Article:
In a stunning victory for the Obama administration, the U.S. Supreme Court on June 28 upheld the centerpiece of the nation’s new health care law — the so-called individual mandate to buy insurance — as a constitutional exercise of Congress’ taxing authority.

Chief Justice John Roberts Jr., who wrote the Court’s opinion, secured the majority on the tax issue by joining with his more liberal colleagues — justices Ruth Bader Ginsburg, Stephen Breyer, Sonia Sotomayor and Elena Kagan.

The Court also ruled that the Affordable Care Act’s major expansion of the federal-state Medicaid program unconstitutionally coerced the states. The coercion was in the federal government’s threat to withhold all of its existing Medicaid funds to states that failed to participate. But instead of striking down the program expansion, the court held only that the federal government could not withhold those funds. States now can decide whether to participate in the expansion.

Four justices — Antonin Scalia, Anth­ony Kennedy, Clarence Thomas and Samuel Alito Jr. — would have struck down the entire law.

Roberts opened the morning and final session of the term before a packed courtroom. Outside the building, a line of visitors stretched from the front plaza across the street to the Library of Congress. A large group of supporters and opponents rallied on the sidewalk.

As the solicitor general of the United States and the other lawyers in that office sat at the lawyers’ table directly below the bench, Roberts began his summary of the health care decision by tackling what had been the government’s primary argument in defense of the law: Congress’ authority under the commerce clause.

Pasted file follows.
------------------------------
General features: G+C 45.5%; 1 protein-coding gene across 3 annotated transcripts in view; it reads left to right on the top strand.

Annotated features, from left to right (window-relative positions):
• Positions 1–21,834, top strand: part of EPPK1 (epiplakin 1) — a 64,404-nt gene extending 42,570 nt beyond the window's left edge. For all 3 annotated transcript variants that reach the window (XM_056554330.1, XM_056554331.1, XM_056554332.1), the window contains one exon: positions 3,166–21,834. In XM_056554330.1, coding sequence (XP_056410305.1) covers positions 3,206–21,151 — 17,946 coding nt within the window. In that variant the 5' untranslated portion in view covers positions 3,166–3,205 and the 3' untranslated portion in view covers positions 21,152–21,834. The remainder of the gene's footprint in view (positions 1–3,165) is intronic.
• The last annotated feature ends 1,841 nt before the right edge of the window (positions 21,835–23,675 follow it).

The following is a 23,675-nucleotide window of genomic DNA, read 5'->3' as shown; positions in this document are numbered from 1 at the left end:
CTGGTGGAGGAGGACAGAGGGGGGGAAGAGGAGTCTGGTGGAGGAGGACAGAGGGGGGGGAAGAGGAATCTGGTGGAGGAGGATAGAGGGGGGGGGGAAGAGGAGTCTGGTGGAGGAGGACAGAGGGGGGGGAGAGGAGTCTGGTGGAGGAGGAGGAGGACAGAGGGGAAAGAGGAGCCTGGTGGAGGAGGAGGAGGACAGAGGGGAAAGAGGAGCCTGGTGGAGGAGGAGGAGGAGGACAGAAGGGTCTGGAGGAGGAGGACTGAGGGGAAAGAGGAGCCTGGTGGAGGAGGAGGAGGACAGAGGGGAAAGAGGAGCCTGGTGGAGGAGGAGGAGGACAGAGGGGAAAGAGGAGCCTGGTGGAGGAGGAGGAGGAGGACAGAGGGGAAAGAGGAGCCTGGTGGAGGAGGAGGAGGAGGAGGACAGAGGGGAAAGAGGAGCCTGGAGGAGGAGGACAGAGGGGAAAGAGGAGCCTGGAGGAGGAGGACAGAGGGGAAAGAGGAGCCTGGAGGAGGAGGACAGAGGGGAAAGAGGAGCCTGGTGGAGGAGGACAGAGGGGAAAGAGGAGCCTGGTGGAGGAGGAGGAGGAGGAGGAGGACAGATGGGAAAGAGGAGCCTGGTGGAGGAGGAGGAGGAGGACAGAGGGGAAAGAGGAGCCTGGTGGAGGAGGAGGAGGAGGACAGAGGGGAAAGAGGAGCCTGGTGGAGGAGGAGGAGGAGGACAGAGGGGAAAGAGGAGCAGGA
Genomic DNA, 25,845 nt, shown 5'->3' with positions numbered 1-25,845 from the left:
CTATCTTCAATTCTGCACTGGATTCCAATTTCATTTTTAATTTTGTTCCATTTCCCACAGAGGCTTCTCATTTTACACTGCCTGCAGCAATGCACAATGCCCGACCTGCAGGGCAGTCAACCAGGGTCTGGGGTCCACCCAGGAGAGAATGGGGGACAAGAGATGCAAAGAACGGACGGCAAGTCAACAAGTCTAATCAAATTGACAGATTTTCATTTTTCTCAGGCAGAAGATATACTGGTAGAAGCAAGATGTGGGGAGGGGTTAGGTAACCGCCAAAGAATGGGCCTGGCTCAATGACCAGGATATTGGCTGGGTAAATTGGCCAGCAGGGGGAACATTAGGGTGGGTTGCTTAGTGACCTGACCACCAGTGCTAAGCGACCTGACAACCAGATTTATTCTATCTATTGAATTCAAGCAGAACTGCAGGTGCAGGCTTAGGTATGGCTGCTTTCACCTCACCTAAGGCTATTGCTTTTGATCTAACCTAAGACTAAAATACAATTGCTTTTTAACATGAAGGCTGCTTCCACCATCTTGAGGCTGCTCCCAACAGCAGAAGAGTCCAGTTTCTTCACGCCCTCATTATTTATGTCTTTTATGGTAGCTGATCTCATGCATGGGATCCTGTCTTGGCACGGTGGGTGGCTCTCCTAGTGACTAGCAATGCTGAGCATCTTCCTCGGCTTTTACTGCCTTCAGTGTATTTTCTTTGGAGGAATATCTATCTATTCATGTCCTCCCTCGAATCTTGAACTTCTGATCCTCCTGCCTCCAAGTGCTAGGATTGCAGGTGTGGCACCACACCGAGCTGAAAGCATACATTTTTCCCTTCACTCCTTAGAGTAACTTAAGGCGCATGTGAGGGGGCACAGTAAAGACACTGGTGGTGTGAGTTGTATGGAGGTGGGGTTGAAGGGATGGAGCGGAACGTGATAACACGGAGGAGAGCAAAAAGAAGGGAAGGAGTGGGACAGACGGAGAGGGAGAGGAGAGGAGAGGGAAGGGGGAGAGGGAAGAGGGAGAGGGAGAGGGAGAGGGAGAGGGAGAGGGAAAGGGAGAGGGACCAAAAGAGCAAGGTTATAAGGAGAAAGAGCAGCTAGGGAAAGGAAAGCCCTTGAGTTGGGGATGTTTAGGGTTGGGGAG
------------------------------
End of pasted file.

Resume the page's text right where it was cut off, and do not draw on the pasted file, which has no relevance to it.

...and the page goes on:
“As expansive as our cases construing the scope of the commerce power have been, they all have one thing in common: They uniformly describe the power as reaching ‘activity,’ ” he wrote in his opinion. “The individual mandate, however, does not regulate existing commercial activity. It instead compels individuals to become active in commerce by purchasing a product on the ground that their failure to do so affects interstate commerce.”

Roberts and his four conservative colleagues rejected the government’s commerce clause argument, saying it would open a new and potentially vast domain to congressional authority. Roberts also said the mandate could not be upheld under the necessary-and-proper clause, explaining that, even if the mandate were necessary to achieve the insurance reforms in the act, this expansion of federal power was not a proper means for making the reforms effective.

Roberts then turned to the taxing-power argument, writing that if a law has two possible meanings, one of which violates the Constitution, courts should adopt the one that does not. He said the penalty for not purchasing minimum insurance functioned as a tax: It is collected by the Internal Revenue Service; there is no punitive sanction, such as criminal punishment; and it will raise revenue.

“The…requirement that certain individuals pay a financial penalty for not obtaining health insurance may reasonably be characterized as a tax,” Roberts wrote. “Because the Constitution permits such a tax, it is not our role to forbid it, or to pass upon its wisdom or fairness.”

The majority’s reliance on the taxing power was somewhat surprising, because the government as well as numerous legal scholars and commentators across the political spectrum had focused most of their arguments on whether the individual mandate was a valid exercise of Congress’ commerce clause power. The government, however, did argue forcefully in the Supreme Court that the taxing power was another valid basis for the law.